From there, they will visit Broad and Olney streets, where Pawlowski was fatally shot Feb. 13. They will roll by the 35th District's headquarters at Broad and Champlost and then pause at Broad and 66th Avenue, where Officer Chuck Cassidy was gunned down on Oct. 31, 2007. Pawlowski and Cassidy both worked in the 35th District. The ride will end at a VFW post near Torresdale Avenue and Rhawn Street, said Duffy, who works in the 3rd District.
Duffy said the Bullets and several other motorcycle groups did a similar ride in September when Highway Patrol Sgt. Patrick McDonald was killed. Several of Pawlowski's close friends will be participating in tonight's tribute. "It's just a way of showing the community that we're all thinking of John," Duffy said.
Authorities hand their hands full in Northeast Philadelphia last night after a man bludgeoned his 71-year-old neighbor to death and then barricaded himself in his house for hours. Adding to the drama, police said, the killer was a mentally ill man who booby-trapped his house with wires and explosives.
At about 7:40 p.m., police were called to Anchor Street near Saul for a report of an assault, said police Chief Inspector Scott Small. They discovered the elderly man had been savagely beaten in his own home. The victim, whom police did not identify, was taken to Frankford Hospital, where he died of his injuries, Small said.
The man had been slain by his next-door-neighbor, whom he knew well, Small said. The neighbor, a 44-year-old man whom police did not identify, used a "pole, a shovel, a chair and his bare hands" to kill the man, Small said. It was unclear what triggered the violent attack. Nearby residents watched in disbelief as police helicopters hovered overhead while other officers hurried around to keep curious passersby from getting close to the property.
Surveillance images show the robber wearing a black-and-white checkered cap with earflaps and a visor, a dark jacket and knit gloves. The FBI says the robber was medium-built and also had a thin mustache.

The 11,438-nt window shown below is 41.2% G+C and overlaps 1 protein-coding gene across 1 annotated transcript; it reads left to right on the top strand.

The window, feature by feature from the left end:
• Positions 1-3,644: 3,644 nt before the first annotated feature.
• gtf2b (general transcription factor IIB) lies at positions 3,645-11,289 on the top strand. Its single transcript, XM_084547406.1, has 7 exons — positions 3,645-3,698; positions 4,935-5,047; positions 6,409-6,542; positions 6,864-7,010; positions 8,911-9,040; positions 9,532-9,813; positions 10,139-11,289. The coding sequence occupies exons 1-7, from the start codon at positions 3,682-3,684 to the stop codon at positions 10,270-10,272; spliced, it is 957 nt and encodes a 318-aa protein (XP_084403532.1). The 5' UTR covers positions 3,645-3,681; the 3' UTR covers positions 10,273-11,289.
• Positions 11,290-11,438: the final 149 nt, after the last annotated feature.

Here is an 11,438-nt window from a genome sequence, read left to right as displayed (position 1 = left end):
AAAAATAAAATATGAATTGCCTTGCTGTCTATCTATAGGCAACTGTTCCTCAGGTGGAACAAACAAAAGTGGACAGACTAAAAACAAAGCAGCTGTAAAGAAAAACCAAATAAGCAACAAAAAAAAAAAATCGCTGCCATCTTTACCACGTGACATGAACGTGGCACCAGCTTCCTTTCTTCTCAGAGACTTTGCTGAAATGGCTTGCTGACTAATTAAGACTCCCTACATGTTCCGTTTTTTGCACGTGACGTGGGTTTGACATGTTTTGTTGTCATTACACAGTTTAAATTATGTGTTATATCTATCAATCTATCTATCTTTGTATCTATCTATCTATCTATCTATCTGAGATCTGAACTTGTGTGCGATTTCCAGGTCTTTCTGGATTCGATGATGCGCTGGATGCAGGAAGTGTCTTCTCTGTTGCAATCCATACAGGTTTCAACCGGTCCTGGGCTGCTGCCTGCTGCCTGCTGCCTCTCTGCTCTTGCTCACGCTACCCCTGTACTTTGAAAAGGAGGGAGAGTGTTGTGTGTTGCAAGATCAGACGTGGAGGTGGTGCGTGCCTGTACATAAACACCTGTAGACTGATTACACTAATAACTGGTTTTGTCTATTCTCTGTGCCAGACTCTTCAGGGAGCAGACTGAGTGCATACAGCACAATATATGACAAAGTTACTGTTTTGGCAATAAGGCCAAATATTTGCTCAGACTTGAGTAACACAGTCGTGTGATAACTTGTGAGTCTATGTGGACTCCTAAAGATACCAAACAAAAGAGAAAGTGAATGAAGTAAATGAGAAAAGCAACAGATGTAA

An 80-year-old man died earlier tonight when he was struck by a car on Kelly Drive near 25th Street. Police said the acccident occurred shortly before 7 p.m. The elderly man was hit when he apparently tried to walk across Kelly Drive and died a short time later. An official from the police Accident Investigation Division said the driver of the striking vehicle stopped at the scene. It was unclear if the driver would face any charges.
A Philly cop fatally wounded a gun-toting robbery suspect in Kensington Thursday night in a scene eerily similar to the events that led to Officer John Pawlowski’s death, police said.
The dramatic encounter began about 10:35 p.m., minutes after Pawlowski’s viewing had ended, when a man flagged down two officers on Allegheny Avenue near Somerset Street and claimed he had just been robbed and assaulted, said police spokesman Lt. Frank Vanore.
The victim described his attacker as a 30-year-old white man who wore a black hat and white jacket. Soon after, the officers spotted a person matching that description at Kensington and Allegheny, Vanore said.
One cop jumped out of his wagon and approached the man, who took off running. The cops chased the man to Hilton Street near G and found themselves nearly re-enacting the moments before Pawlowski’s slaying, Vanore said.
“They asked him repeatedly to remove his hands from his pockets, which he did not,” Vanore said.
Instead, the suspect inched toward the officers and suddenly removed a .380-caliber handgun from his pocket. Vanore said one of the officers opened fire, striking the suspect once.
The suspect, whose name was not released, was taken to Temple University Hospital. He died about 1:30 a.m. today, Vanore said.
“It was similar to what happened to Officer Pawlowski,” Vanore said. “Luckily, they came out on top this time.”
Neither of the officers, who work in the 24th District, headquartered on Whitaker Avenue near Erie, were injured. The incident will be investigated by police Internal Affairs , as is standard practice when officers fire their weapons.
Pawlowski, 25, was shot and killed Feb. 13 when he and his partner, Officer Mark Klein, responded to a 9-1-1 call in Logan from a “hack” cabbie who claimed he had been assaulted and harassed by a man later identified as Rasheed Scruggs. Pawlowski and his partner told Scruggs to remove his hands from his jacket pockets several times. Instead, police said, Scruggs squeezed the trigger of a .357 Magnum that he had tucked inside one of his pockets. A bullet struck Pawlowski just above his bullet-proof vest.
Scruggs, 33, was wounded during an ensuing shootout with police. He is recovering in police custody at Albert Einstein Medical Center.
Pawlowski, a five-year veteran who was expecting his first child, was laid to rest earlier today. He was the seventh officer killed in the line of duty since May 2006.